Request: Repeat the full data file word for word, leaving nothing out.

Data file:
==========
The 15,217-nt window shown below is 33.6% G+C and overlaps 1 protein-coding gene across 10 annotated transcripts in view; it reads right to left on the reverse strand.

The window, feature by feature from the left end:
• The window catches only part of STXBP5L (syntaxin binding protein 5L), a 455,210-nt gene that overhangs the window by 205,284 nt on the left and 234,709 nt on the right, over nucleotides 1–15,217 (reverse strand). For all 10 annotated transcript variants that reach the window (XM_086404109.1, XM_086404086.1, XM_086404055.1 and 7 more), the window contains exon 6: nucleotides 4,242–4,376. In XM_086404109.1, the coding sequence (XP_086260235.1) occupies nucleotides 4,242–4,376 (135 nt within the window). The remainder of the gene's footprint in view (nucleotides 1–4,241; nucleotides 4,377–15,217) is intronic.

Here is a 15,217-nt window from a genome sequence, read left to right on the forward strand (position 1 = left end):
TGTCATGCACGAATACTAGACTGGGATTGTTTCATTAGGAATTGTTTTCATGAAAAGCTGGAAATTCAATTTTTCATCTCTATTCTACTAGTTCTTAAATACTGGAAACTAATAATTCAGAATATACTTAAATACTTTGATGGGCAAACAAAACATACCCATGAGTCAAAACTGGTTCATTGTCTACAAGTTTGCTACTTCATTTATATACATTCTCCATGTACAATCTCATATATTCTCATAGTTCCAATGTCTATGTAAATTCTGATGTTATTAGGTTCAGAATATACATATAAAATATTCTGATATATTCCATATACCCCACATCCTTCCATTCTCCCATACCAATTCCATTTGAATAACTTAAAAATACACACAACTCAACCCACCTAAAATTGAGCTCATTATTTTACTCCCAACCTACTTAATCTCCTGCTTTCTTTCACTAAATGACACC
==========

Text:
The 15,217-nt window shown below is 33.6% G+C and overlaps 1 protein-coding gene across 10 annotated transcripts in view; it reads right to left on the reverse strand.

The window, feature by feature from the left end:
• The window catches only part of STXBP5L (syntaxin binding protein 5L), a 455,210-nt gene that overhangs the window by 205,284 nt on the left and 234,709 nt on the right, over nucleotides 1–15,217 (reverse strand). For all 10 annotated transcript variants that reach the window (XM_086404109.1, XM_086404086.1, XM_086404055.1 and 7 more), the window contains exon 6: nucleotides 4,242–4,376. In XM_086404109.1, the coding sequence (XP_086260235.1) occupies nucleotides 4,242–4,376 (135 nt within the window). The remainder of the gene's footprint in view (nucleotides 1–4,241; nucleotides 4,377–15,217) is intronic.

Here is a 15,217-nt window from a genome sequence, read left to right on the forward strand (position 1 = left end):
TGTCATGCACGAATACTAGACTGGGATTGTTTCATTAGGAATTGTTTTCATGAAAAGCTGGAAATTCAATTTTTCATCTCTATTCTACTAGTTCTTAAATACTGGAAACTAATAATTCAGAATATACTTAAATACTTTGATGGGCAAACAAAACATACCCATGAGTCAAAACTGGTTCATTGTCTACAAGTTTGCTACTTCATTTATATACATTCTCCATGTACAATCTCATATATTCTCATAGTTCCAATGTCTATGTAAATTCTGATGTTATTAGGTTCAGAATATACATATAAAATATTCTGATATATTCCATATACCCCACATCCTTCCATTCTCCCATACCAATTCCATTTGAATAACTTAAAAATACACACAACTCAACCCACCTAAAATTGAGCTCATTATTTTACTCCCAACCTACTTAATCTCCTGCTTTCTTTCACTAAATGACACC